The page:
T3 RECEPTOR Meaning and Definition

The T3 receptor, also known as thyroid hormone receptor (TR), is a protein that belongs to the nuclear receptor superfamily and plays a crucial role in mediating the actions of thyroid hormones (triiodothyronine, or T3). These receptors are encoded by two separate genes, TRα and TRβ, which express different isoforms referred to as TRα1, TRα2, TRβ1, and TRβ2.

As a transcription factor, the T3 receptor controls gene expression by binding to specific DNA sequences known as thyroid hormone response elements (TREs) in the promoter region of target genes. Upon binding to T3, the receptor undergoes a conformational change, enabling it to recruit coactivator or corepressor proteins to modulate gene transcription. This process ultimately leads to the regulation of various physiological processes, including metabolism, development, growth, and differentiation.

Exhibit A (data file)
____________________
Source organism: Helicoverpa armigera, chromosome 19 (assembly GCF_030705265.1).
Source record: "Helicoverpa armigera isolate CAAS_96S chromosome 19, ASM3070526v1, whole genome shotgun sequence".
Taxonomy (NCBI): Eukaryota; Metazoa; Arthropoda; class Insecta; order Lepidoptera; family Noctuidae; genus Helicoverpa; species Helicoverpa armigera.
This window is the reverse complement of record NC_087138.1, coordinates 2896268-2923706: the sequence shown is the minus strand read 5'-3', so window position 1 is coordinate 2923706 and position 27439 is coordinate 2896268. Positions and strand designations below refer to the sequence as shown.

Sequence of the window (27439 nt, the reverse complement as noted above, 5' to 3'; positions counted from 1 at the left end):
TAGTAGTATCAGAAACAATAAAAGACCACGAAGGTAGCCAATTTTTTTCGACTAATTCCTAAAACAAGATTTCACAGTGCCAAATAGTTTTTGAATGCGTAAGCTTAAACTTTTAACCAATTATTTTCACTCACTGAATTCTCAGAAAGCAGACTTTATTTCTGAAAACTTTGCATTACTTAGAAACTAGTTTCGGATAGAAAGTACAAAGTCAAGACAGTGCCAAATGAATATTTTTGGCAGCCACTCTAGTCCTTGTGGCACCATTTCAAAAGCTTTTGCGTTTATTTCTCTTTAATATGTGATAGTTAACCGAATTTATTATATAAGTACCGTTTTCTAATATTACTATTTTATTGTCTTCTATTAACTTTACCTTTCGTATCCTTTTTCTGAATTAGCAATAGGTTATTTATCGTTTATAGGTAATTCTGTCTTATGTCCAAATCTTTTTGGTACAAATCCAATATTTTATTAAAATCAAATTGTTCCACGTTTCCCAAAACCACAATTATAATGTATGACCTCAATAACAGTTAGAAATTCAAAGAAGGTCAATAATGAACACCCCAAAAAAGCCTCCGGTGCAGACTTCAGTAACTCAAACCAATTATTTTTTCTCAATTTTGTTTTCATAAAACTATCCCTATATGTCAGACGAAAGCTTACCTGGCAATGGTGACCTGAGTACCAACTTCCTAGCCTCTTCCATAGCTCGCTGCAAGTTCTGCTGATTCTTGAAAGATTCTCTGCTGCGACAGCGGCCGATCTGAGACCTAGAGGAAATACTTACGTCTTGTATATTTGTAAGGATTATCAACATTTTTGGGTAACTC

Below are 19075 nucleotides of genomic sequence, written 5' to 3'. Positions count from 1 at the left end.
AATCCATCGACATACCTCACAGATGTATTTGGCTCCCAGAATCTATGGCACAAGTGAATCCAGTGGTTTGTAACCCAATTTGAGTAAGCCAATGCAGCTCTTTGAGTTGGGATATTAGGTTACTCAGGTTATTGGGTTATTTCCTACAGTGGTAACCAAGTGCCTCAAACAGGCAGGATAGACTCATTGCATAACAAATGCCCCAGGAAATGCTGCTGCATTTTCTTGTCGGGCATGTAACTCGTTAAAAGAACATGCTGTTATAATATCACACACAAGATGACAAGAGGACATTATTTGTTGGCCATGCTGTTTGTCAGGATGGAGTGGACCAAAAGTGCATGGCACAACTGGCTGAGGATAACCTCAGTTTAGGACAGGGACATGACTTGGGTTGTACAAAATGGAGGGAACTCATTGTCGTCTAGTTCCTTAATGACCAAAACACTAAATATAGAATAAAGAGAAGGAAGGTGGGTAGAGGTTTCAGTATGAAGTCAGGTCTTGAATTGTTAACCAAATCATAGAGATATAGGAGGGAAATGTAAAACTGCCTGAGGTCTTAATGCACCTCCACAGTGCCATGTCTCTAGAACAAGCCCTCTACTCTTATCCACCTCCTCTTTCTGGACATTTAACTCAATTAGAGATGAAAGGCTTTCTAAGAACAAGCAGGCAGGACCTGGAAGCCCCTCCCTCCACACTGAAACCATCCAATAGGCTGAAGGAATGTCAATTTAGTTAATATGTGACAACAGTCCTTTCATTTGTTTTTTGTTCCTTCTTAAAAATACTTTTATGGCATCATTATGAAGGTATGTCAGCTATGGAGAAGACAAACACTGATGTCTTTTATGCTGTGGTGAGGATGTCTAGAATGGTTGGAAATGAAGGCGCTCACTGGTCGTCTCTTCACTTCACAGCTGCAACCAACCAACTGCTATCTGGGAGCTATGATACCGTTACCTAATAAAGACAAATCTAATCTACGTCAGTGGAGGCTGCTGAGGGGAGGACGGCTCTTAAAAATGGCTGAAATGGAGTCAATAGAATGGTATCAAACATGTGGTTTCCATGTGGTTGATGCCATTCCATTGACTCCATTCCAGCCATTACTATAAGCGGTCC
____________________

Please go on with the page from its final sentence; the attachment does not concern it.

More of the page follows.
Abnormalities in T3 receptor function can result in thyroid hormone resistance, a rare genetic disorder characterized by reduced sensitivity to thyroid hormones. This condition can lead to symptoms such as goiter, growth retardation, delayed bone maturation, and impaired cognitive development. Additionally, disruption of T3 receptor signaling has been implicated in various diseases, including cancer, diabetes, and cardiovascular disorders.

In summary, the T3 receptor is a key mediator of thyroid hormone actions, modulating gene transcription to regulate diverse physiological processes.

Frequency of the word T3 Receptor appearance in books over time

The depicted graph illustrates the occurrences of the term "T3 Receptor" in a collection of English books from 1800 to 2008.